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Sports Medicine

, Volume 49, Issue 8, pp 1159–1172 | Cite as

The Effects of Sleep Loss on Military Physical Performance

  • Clementine Grandou
  • Lee Wallace
  • Hugh H. K. FullagarEmail author
  • Rob Duffield
  • Simon Burley
Review Article

Abstract

As part of both training and active service, military members can be exposed to prolonged periods of sleep loss. Given the extent of physical and cognitive performances viewed as critical to successful military performance, such sleep disruption may present risk to health and performance. The primary aim of this narrative review was to investigate evidence on the effect of inadequate sleep on measures of aerobic capacity, anaerobic capacity, muscular strength and muscular endurance in military personnel. Sleep loss appears to have the greatest negative impact on aerobic capacity, muscular endurance and military-specific performance in military populations. The findings showed varied results for handgrip strength and anaerobic capacity, with sleep loss inducing a decrease in mean power of the upper body. In comparison to other measures of performance, lower-body muscular strength appeared to be resilient to sleep restriction. However, due to the limited evidence and inter-individual variability in results there is no clear consensus on the specific volume of sleep loss that induces significant or meaningful performance decrements. The difficulties of conducting well-designed and -controlled interventions in military populations are appreciated. However, due to the low quality of reporting and lack of control for confounders (i.e. physical activity, load carriage, prior sleep debt, motivation and energy intake) in the majority of studies, it is difficult to establish the relationship between sleep loss and physical performance in military populations.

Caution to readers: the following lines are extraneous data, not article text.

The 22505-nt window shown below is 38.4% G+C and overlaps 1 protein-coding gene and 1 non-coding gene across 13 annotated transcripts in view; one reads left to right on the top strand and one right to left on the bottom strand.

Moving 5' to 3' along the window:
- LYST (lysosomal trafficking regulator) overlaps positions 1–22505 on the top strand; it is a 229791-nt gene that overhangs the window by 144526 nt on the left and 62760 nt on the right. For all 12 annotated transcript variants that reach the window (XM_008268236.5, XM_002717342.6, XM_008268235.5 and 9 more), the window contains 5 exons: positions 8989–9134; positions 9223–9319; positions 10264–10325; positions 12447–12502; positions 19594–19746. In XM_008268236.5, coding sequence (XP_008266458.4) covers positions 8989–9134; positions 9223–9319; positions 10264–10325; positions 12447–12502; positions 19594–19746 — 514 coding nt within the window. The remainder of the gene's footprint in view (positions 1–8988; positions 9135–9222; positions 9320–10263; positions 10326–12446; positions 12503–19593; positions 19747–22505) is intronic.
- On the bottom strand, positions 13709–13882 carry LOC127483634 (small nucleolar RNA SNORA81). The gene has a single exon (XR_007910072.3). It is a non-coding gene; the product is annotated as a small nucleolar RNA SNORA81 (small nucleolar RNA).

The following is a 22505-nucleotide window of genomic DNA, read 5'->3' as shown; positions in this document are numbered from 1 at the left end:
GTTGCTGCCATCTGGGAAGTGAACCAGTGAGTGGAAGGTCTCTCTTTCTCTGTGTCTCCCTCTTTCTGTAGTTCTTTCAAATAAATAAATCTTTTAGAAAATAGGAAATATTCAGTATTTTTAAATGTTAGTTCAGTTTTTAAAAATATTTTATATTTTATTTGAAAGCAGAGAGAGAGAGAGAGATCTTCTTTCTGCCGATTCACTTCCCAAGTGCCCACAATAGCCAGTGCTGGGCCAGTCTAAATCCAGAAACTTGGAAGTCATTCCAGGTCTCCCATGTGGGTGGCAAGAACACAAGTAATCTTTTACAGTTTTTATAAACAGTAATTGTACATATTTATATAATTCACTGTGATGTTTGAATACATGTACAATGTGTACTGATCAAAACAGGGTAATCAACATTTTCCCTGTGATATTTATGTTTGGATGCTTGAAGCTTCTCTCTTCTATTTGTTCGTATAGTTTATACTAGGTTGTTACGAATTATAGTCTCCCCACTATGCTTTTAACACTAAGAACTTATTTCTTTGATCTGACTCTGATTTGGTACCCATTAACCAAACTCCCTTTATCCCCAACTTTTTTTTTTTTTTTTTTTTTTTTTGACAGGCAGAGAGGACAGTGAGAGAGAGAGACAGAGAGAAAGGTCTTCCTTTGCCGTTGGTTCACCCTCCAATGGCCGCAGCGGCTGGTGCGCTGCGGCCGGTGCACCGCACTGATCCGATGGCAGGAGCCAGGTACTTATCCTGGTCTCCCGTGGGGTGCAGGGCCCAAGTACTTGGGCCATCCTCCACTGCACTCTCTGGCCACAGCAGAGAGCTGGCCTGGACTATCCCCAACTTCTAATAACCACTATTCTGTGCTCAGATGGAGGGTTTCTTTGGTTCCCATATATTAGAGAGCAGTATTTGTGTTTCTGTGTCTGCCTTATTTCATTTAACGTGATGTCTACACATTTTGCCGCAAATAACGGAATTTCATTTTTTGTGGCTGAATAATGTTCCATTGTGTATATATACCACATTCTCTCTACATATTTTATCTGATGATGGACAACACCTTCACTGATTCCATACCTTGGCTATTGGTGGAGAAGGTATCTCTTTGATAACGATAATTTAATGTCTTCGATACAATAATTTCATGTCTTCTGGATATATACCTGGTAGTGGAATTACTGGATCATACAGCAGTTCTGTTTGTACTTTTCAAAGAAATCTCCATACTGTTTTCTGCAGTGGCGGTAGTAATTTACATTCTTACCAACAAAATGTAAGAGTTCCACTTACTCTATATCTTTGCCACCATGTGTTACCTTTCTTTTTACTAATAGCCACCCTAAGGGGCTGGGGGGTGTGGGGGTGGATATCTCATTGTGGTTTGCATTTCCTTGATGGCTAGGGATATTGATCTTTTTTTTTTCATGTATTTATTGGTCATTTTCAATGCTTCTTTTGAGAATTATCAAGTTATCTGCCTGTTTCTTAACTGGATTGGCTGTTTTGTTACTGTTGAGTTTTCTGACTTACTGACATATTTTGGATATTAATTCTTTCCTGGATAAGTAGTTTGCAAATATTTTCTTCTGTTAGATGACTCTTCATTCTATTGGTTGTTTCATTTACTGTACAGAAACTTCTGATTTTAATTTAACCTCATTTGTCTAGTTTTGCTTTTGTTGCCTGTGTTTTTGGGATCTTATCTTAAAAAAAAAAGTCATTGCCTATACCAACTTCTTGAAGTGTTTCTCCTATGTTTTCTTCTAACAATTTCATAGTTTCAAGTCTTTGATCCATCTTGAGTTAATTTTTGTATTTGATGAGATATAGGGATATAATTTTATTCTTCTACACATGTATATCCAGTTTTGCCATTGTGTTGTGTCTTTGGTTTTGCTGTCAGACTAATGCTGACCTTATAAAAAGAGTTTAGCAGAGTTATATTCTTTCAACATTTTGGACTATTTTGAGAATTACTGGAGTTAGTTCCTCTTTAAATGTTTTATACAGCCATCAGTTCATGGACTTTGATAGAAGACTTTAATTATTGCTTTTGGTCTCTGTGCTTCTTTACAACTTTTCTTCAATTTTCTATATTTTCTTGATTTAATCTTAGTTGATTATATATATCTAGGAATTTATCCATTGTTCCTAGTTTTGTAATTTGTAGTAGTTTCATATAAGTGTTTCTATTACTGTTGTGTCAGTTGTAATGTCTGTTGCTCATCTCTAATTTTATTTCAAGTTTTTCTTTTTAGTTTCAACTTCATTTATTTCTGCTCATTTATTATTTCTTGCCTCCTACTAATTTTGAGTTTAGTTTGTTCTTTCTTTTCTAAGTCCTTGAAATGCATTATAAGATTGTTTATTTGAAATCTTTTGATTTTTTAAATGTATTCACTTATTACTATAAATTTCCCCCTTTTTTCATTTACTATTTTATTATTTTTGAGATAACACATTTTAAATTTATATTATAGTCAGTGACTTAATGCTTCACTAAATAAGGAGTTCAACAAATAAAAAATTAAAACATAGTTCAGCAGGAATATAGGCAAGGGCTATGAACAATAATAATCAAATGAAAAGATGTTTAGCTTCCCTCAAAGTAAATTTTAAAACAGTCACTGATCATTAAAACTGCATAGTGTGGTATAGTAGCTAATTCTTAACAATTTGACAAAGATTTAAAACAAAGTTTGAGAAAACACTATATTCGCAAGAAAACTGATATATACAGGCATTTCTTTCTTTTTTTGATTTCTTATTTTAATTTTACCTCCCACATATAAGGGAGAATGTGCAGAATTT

Notes

Compliance with Ethical Standards

Funding

No sources of funding were used to assist in the preparation of this article.

Conflict of interest

Clementine Grandou, Lee Wallace, Hugh Fullagar, Rob Duffield and Simon Burley declare that they have no conflicts of interest relevant to the content of this review.

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Copyright information

© Springer Nature Switzerland AG 2019

Authors and Affiliations

  1. 1.Sport and Exercise Discipline Group, Faculty of HealthUniversity of Technology SydneyMoore ParkAustralia

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